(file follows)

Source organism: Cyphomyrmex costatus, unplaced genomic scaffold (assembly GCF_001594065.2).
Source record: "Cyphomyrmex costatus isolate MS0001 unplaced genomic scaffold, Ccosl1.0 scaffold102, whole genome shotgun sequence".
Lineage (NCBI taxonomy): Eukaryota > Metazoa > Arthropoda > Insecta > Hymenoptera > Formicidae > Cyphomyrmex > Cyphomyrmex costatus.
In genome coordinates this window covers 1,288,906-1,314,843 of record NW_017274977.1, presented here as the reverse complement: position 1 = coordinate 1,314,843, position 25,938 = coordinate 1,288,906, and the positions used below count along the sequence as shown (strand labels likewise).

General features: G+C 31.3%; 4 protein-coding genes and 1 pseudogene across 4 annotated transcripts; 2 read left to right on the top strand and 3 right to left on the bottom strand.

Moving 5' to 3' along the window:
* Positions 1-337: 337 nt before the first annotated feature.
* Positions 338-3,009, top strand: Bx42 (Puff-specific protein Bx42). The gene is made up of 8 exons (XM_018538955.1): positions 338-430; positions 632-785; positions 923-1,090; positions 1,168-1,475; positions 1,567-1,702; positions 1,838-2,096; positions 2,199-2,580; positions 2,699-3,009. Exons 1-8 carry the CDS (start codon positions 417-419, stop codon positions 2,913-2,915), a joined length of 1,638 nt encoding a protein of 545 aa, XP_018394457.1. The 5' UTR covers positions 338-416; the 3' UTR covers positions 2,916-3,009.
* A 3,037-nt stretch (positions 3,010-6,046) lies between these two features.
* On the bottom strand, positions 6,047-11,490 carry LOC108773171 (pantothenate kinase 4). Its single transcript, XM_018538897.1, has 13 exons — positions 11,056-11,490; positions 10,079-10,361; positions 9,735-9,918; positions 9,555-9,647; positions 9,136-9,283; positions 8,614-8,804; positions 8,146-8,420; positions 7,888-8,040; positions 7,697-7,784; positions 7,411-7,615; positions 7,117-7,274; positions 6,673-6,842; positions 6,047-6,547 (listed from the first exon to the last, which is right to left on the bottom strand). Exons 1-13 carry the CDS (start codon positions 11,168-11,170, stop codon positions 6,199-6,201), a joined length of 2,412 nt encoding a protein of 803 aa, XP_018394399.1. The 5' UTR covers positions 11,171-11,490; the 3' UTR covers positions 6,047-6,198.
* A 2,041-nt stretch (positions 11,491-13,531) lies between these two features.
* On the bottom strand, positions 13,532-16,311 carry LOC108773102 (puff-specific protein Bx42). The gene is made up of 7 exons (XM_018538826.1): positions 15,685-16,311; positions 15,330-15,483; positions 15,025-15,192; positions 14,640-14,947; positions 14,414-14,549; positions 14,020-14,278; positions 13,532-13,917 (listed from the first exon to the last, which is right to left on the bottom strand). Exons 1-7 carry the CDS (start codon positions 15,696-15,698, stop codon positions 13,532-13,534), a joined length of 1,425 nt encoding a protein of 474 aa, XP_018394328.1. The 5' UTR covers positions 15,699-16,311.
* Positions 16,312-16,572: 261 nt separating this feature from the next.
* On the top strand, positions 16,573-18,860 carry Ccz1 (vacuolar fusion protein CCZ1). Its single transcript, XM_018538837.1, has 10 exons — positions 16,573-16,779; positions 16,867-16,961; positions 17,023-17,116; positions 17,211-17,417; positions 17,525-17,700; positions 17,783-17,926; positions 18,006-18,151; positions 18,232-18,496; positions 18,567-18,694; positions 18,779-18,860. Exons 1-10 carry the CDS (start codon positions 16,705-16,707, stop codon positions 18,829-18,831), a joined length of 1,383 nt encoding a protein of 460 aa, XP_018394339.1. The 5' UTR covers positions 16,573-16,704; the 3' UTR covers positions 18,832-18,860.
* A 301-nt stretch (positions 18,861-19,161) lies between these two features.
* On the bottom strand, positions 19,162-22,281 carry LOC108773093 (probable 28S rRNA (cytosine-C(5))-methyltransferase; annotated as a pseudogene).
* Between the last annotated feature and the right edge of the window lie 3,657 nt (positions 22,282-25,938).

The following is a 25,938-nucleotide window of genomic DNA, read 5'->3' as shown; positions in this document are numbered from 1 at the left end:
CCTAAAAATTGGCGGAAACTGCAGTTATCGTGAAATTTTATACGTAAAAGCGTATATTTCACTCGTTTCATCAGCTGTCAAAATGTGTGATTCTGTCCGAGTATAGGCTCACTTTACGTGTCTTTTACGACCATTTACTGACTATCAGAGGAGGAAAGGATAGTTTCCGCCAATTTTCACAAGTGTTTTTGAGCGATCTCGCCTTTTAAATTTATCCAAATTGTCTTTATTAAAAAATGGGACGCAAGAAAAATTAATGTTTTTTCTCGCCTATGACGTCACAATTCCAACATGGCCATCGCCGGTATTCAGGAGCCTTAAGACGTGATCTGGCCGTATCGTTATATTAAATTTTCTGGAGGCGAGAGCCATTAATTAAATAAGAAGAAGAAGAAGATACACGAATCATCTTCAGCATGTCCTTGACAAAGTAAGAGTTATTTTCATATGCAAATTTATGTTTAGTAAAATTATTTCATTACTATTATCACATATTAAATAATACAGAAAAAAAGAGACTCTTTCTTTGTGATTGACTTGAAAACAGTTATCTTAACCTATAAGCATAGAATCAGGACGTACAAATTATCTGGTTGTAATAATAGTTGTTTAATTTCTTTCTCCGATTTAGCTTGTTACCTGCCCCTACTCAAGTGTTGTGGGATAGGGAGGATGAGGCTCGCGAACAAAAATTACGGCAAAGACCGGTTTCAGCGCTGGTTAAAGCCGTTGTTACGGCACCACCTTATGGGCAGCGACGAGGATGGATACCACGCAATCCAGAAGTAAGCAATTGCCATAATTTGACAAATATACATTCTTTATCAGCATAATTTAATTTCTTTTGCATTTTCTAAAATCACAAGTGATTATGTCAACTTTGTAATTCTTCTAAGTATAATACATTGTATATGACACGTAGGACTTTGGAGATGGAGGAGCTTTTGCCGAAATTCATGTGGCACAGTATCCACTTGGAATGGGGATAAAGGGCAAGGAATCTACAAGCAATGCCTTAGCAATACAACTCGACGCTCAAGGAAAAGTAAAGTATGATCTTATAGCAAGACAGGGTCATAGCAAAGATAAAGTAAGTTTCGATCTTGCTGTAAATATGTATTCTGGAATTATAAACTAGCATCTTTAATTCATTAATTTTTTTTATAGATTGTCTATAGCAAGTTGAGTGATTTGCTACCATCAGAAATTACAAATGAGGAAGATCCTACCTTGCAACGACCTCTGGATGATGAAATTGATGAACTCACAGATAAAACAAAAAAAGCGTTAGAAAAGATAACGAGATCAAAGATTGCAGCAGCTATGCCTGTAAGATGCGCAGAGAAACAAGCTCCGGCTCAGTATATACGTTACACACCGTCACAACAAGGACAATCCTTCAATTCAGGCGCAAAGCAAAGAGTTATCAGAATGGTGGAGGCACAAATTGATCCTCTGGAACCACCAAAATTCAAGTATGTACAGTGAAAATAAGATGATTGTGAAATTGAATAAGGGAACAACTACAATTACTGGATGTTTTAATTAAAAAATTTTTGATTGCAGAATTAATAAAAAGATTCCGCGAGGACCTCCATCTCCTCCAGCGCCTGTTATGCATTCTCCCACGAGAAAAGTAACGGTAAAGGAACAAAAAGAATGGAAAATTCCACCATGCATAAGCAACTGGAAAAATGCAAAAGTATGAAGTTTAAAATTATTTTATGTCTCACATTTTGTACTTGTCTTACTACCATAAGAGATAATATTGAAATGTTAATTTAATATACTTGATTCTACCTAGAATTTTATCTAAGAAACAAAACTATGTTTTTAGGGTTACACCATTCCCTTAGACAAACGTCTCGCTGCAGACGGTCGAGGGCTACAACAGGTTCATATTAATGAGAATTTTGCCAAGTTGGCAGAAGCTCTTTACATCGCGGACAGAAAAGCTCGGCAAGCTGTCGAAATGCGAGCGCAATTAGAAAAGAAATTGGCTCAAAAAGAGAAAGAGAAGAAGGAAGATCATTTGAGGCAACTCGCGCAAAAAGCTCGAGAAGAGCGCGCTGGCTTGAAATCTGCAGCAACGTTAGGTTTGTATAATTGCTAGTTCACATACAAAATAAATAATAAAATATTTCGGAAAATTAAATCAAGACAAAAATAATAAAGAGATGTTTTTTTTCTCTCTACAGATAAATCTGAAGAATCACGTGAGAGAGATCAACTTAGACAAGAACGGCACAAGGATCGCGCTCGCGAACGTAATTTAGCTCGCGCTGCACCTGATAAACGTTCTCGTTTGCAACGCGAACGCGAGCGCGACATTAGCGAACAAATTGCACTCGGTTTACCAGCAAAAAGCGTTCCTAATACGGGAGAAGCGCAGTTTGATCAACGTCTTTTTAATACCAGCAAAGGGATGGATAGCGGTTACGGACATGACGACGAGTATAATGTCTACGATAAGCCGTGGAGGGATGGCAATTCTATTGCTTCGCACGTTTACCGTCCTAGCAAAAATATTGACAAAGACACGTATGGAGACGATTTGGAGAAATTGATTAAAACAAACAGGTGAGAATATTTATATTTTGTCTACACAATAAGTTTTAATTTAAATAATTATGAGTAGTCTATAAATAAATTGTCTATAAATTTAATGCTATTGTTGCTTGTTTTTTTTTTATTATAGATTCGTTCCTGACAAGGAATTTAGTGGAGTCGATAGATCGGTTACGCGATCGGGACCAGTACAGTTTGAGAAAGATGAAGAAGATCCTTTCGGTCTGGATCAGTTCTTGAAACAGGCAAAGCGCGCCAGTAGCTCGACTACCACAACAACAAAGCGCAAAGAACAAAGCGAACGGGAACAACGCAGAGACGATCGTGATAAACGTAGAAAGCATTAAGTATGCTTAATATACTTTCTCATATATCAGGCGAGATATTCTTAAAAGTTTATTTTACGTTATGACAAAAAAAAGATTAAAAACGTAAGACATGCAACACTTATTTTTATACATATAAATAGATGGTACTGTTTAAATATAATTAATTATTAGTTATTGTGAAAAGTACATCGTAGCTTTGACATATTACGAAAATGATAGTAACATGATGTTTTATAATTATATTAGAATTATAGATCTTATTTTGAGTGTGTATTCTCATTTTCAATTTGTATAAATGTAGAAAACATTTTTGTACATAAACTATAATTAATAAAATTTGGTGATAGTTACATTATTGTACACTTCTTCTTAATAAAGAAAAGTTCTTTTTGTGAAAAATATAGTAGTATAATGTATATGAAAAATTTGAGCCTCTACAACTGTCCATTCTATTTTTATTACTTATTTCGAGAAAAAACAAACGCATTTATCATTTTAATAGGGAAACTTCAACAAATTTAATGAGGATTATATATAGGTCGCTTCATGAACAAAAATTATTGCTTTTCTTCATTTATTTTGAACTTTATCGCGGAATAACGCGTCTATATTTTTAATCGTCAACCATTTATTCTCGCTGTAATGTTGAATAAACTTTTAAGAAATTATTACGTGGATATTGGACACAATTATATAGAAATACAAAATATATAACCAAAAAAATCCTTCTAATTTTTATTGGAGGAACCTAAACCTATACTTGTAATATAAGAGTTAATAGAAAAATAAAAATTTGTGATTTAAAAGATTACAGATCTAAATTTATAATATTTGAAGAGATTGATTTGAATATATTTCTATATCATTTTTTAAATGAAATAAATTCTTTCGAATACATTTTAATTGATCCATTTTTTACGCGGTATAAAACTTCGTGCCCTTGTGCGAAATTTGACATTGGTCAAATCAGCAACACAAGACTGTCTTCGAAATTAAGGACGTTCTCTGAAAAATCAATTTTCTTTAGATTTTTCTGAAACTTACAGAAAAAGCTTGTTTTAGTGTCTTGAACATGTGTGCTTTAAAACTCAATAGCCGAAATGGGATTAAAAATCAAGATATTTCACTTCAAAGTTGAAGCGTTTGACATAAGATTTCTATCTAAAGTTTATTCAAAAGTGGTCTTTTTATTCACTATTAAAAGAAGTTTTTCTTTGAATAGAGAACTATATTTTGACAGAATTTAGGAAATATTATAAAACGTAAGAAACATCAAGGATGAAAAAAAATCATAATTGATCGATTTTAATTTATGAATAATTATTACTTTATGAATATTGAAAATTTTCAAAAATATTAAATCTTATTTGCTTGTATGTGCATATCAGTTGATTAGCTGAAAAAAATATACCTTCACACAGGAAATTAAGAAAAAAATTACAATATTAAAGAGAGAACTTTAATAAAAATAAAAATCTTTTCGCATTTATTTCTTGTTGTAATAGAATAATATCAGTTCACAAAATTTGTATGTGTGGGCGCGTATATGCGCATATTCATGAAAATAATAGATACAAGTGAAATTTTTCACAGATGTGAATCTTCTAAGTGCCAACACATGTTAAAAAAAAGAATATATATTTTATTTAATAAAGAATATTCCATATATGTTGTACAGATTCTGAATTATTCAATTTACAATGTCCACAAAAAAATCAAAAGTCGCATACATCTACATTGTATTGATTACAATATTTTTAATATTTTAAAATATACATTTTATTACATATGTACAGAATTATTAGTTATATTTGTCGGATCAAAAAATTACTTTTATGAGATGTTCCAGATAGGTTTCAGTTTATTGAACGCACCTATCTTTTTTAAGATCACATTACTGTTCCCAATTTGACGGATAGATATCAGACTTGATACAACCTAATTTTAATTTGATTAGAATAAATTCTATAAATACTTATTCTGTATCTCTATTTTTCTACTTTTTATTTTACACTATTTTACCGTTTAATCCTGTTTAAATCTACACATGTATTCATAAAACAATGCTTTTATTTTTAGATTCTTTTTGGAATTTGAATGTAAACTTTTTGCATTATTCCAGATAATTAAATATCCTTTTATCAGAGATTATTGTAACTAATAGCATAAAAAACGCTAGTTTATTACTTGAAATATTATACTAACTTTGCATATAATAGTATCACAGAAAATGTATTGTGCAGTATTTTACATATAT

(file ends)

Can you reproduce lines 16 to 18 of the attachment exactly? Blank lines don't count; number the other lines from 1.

* On the bottom strand, positions 19,162-22,281 carry LOC108773093 (probable 28S rRNA (cytosine-C(5))-methyltransferase; annotated as a pseudogene).
* Between the last annotated feature and the right edge of the window lie 3,657 nt (positions 22,282-25,938).

The following is a 25,938-nucleotide window of genomic DNA, read 5'->3' as shown; positions in this document are numbered from 1 at the left end: